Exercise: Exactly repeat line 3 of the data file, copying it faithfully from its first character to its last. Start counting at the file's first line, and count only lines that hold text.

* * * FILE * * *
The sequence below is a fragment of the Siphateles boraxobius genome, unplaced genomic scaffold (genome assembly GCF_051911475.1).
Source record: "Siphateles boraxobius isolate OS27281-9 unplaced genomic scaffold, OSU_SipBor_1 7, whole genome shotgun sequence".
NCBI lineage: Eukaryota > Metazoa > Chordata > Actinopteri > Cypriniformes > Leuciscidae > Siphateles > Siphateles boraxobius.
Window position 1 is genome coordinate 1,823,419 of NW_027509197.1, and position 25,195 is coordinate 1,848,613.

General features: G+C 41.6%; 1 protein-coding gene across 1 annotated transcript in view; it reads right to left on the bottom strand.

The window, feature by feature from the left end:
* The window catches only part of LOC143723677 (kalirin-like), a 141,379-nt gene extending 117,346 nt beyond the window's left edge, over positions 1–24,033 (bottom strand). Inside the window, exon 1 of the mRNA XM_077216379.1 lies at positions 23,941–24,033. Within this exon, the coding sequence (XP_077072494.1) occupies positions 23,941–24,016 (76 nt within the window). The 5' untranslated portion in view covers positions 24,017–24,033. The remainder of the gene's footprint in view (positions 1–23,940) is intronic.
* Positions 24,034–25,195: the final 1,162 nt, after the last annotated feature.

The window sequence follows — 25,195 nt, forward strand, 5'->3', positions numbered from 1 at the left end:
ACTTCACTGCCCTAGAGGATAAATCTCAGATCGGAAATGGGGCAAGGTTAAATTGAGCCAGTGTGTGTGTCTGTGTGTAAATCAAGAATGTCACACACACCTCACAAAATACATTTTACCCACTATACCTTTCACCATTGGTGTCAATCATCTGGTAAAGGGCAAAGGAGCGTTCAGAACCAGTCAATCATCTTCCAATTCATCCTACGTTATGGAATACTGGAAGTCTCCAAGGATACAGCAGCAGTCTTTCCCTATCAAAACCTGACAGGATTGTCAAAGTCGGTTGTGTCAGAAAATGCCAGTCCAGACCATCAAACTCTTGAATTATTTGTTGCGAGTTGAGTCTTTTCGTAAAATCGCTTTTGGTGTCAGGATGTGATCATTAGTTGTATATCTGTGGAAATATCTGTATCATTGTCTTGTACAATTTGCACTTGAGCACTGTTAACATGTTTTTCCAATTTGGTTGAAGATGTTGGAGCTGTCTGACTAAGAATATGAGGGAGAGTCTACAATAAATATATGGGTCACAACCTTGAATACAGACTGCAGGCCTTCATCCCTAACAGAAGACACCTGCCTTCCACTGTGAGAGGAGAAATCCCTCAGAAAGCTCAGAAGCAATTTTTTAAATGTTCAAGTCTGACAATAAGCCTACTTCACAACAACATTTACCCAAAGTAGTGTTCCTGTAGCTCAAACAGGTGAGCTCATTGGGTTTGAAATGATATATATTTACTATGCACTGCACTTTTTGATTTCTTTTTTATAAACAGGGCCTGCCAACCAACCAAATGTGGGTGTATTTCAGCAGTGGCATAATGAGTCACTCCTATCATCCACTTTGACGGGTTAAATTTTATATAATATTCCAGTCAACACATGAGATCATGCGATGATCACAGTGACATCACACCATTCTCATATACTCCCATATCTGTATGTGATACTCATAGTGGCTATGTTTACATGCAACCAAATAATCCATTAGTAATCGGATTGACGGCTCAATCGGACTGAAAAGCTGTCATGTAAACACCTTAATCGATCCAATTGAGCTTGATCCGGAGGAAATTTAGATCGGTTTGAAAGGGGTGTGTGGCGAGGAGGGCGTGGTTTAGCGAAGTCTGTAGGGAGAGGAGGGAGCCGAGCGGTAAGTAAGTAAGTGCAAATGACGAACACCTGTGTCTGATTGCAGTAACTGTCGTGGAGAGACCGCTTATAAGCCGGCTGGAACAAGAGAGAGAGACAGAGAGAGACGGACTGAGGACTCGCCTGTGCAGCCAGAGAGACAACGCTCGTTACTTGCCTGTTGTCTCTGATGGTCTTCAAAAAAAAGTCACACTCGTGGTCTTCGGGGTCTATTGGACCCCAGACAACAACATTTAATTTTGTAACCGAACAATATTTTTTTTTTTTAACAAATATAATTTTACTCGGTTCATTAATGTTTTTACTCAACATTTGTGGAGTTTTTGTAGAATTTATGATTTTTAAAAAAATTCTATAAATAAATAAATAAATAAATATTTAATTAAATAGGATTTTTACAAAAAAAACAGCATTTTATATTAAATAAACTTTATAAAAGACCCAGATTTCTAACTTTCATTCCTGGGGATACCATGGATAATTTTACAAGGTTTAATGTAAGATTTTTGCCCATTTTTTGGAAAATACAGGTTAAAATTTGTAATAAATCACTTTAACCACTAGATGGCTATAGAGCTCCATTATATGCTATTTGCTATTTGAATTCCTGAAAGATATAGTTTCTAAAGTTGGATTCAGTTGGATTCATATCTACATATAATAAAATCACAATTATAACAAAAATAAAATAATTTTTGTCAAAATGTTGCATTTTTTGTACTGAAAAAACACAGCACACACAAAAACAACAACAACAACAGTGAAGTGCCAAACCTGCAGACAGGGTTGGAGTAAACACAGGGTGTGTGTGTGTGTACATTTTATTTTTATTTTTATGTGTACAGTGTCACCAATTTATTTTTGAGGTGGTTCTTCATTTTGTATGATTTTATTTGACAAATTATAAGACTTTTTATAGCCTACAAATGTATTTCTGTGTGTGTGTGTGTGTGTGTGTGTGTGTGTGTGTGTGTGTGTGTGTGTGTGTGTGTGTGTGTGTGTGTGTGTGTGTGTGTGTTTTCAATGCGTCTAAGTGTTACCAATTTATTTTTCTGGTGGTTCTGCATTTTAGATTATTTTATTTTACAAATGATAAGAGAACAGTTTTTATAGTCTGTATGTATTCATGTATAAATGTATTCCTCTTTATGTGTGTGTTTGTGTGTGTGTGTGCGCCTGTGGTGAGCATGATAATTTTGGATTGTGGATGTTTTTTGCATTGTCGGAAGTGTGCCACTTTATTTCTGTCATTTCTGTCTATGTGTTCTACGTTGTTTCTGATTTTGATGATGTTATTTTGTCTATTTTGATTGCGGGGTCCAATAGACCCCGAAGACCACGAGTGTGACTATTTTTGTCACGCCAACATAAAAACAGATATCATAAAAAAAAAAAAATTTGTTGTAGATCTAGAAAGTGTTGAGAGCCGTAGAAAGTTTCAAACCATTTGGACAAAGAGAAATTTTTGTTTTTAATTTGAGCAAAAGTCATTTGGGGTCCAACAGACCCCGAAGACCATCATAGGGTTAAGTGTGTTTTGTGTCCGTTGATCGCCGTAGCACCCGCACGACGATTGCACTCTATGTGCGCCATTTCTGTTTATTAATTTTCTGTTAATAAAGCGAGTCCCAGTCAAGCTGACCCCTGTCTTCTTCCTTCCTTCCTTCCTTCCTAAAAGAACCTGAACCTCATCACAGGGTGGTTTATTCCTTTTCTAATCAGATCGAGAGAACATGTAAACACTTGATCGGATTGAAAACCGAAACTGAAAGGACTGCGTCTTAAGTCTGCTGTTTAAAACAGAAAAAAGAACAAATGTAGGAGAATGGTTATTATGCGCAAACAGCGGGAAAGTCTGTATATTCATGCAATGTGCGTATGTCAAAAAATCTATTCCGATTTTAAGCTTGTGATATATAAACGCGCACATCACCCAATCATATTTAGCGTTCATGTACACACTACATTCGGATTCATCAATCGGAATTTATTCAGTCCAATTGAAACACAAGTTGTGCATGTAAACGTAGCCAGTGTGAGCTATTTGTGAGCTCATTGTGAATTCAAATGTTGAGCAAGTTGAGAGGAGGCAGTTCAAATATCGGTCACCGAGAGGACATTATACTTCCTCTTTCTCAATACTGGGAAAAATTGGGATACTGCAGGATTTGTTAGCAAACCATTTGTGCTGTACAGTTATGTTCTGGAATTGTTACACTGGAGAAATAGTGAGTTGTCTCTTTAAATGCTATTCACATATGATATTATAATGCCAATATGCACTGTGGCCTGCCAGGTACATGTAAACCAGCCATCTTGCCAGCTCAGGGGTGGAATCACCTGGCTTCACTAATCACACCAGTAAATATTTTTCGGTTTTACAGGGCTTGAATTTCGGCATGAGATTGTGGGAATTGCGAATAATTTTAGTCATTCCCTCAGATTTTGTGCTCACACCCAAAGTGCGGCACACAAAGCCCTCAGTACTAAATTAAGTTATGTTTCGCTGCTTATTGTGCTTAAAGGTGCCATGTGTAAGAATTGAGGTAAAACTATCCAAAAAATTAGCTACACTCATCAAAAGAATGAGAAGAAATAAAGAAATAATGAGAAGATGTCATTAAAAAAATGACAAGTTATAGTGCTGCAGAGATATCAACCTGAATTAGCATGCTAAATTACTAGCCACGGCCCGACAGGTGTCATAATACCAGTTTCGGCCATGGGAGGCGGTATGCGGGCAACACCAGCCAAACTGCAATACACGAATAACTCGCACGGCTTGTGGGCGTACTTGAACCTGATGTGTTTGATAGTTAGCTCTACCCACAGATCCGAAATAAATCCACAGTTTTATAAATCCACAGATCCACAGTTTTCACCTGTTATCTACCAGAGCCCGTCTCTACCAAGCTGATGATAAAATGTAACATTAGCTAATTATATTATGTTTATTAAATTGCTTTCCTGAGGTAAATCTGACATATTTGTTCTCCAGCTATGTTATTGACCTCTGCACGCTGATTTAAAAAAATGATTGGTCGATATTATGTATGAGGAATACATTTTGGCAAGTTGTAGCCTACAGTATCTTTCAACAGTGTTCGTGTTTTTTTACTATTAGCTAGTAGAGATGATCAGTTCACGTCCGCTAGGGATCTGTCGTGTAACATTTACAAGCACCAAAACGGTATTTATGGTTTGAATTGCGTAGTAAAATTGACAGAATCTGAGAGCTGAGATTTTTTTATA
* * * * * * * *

NCBI lineage: Eukaryota > Metazoa > Chordata > Actinopteri > Cypriniformes > Leuciscidae > Siphateles > Siphateles boraxobius.